Researchers Say; That Having A Tattoo Could Help To Reduce Skin Cancer

Tattoo artistes may have a role to play in reducing cases of unconventional skin cancer, researchers say. That's because tattoos can every so often hide skin cancers, and make it harder for doctors to identify these cancers early, according to a new study.

The researchers found that tattoo artists characteristically don't have a standard way of dealing with the moles that they may see on their clients, and differing to what doctors would commend, many will tattoo right over a mole if a client desires it. In the meantime, less than a third of the tattoo artists (29 percent) said they had voluntary that a client see a dermatologist for a wary skin graze.

Do Tattoos Have An Effect on Health?

"Our study highlights an prospect for dermatologists to educate tattoo artists about skin cancer, particularly melanoma, to help reduce the occurrence of skin cancers hidden in tattoos," the researchers, from the University of Pittsburgh, wrote in the Jan. 18 topic of the journal JAMA Dermatology. Tattoo artists could also be taught how to identify a suspicious skin lesion, and encourage their clients to see a dermatologist if they have such a lesion, the researchers said. There have been several cases of people who had tattoos that concealed skin cancers, the researchers said.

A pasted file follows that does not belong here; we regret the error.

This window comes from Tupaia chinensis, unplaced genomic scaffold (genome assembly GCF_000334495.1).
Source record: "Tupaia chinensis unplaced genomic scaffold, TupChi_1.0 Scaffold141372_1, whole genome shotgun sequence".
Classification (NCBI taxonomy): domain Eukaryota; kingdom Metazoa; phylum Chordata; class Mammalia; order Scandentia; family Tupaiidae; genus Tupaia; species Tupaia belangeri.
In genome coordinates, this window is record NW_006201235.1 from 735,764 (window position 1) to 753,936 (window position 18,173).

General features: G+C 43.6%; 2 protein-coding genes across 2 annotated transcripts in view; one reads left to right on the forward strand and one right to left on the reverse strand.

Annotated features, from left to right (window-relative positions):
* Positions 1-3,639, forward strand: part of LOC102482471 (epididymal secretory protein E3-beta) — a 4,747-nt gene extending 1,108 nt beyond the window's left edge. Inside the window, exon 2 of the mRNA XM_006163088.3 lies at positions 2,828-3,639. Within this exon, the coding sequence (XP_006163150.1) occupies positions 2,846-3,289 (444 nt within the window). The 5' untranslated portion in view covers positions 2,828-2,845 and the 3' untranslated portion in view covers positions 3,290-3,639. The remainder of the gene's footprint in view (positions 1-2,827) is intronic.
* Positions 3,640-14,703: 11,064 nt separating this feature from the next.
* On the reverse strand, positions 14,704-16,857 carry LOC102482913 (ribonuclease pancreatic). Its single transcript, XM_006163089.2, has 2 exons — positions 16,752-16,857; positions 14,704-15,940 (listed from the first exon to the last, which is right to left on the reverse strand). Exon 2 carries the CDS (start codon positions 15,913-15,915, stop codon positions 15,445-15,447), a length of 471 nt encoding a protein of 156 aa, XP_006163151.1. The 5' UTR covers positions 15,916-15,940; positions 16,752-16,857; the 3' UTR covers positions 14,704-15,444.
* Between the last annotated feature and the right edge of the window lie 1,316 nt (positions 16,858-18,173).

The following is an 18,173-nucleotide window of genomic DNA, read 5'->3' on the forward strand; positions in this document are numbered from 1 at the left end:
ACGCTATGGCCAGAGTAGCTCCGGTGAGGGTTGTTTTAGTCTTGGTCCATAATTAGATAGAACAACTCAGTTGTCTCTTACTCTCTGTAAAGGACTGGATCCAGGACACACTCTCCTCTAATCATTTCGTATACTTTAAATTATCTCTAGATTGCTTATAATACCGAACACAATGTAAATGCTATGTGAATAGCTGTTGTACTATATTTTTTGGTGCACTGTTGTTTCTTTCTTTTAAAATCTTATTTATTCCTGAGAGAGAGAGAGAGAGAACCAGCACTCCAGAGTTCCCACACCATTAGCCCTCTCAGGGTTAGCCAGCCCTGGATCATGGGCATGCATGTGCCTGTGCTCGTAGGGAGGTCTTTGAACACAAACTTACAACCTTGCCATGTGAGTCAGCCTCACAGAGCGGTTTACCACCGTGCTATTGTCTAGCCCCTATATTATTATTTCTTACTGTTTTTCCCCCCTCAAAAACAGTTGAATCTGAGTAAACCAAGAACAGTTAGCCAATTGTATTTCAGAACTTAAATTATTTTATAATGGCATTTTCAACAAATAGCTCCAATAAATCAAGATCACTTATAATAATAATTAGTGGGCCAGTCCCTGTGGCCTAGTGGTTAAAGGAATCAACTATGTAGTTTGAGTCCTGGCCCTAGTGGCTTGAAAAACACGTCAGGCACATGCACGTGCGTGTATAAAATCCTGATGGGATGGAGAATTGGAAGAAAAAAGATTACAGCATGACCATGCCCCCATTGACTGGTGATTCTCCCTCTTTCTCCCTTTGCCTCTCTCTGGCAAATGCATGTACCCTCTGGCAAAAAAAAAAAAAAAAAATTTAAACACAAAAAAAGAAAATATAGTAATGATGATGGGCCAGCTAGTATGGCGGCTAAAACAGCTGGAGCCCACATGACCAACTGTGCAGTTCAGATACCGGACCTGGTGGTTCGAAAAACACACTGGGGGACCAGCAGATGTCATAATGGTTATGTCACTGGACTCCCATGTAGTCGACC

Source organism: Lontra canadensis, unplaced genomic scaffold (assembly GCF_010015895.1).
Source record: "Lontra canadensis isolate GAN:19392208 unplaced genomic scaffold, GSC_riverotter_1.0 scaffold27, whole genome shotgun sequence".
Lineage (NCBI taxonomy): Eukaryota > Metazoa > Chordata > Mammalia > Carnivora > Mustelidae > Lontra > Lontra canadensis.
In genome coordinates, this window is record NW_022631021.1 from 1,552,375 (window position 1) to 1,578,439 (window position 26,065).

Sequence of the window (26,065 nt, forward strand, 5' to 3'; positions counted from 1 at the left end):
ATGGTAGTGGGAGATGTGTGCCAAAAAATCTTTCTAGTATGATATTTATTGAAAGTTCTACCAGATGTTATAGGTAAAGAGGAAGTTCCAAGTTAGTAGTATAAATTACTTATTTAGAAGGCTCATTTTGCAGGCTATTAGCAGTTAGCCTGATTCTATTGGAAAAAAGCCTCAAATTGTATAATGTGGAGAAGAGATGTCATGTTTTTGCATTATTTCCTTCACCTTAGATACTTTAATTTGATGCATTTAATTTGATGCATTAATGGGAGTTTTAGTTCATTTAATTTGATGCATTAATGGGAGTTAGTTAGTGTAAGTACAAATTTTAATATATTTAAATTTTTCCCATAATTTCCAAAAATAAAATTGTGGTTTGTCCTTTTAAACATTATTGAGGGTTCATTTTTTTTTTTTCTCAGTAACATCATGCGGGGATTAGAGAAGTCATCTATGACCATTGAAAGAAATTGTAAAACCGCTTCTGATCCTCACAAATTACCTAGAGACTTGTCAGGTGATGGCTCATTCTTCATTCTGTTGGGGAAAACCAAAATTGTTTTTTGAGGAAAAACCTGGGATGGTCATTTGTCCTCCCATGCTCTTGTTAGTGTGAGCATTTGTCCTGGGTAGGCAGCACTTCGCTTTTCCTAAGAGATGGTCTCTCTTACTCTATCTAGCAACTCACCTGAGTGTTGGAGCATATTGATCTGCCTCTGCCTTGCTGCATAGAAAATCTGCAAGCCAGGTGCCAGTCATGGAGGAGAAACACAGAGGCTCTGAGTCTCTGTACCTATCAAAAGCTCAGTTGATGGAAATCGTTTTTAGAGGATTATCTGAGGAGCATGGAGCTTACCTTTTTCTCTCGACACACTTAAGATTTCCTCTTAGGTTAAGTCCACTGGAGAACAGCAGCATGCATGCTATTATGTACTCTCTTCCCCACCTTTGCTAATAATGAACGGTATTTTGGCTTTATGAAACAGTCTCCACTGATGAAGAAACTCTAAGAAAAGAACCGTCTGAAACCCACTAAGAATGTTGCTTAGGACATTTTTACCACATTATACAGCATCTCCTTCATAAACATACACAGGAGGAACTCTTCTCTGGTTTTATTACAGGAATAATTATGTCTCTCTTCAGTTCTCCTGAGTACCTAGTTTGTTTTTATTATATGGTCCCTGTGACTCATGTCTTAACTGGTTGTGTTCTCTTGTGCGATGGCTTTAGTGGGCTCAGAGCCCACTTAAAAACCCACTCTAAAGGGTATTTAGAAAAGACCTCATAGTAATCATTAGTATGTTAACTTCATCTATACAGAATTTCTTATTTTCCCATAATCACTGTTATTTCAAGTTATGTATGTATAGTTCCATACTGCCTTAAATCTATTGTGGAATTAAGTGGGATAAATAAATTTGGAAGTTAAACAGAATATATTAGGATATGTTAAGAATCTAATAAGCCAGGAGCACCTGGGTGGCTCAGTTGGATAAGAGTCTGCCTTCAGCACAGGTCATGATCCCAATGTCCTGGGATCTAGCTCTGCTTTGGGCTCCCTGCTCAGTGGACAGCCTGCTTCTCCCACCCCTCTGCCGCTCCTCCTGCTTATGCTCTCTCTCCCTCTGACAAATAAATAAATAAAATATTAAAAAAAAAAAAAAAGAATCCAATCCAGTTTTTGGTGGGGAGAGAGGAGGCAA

Tattoos And Skin Health

More than half (55 percent) of these tattoo artists said they had declined to tattoo skin with a rash, lesion, or spot. When asked why they declined to tattoo skin in these cases, 50 percent said it was because they were concerned about the final appearance of the tattoo, while 29 percent said they were concerned about skin cancer. Another 19 percent said they were concerned about bleeding in their client's mole.

"There has been a noteworthy rise in melanoma occurrence among young adults, some of the most common tattoo customers, making surveillance by tattoo artists especially important," the investigators said. Future studies could follow tattoo artists over time, and examine the effect of skin cancer information in this group, they said.

Melanoma is the lethal type of skin cancer, and the first sign of the sickness is often a change to an existing mole, such as in its size, shape or color, per the National Institutes of Health.

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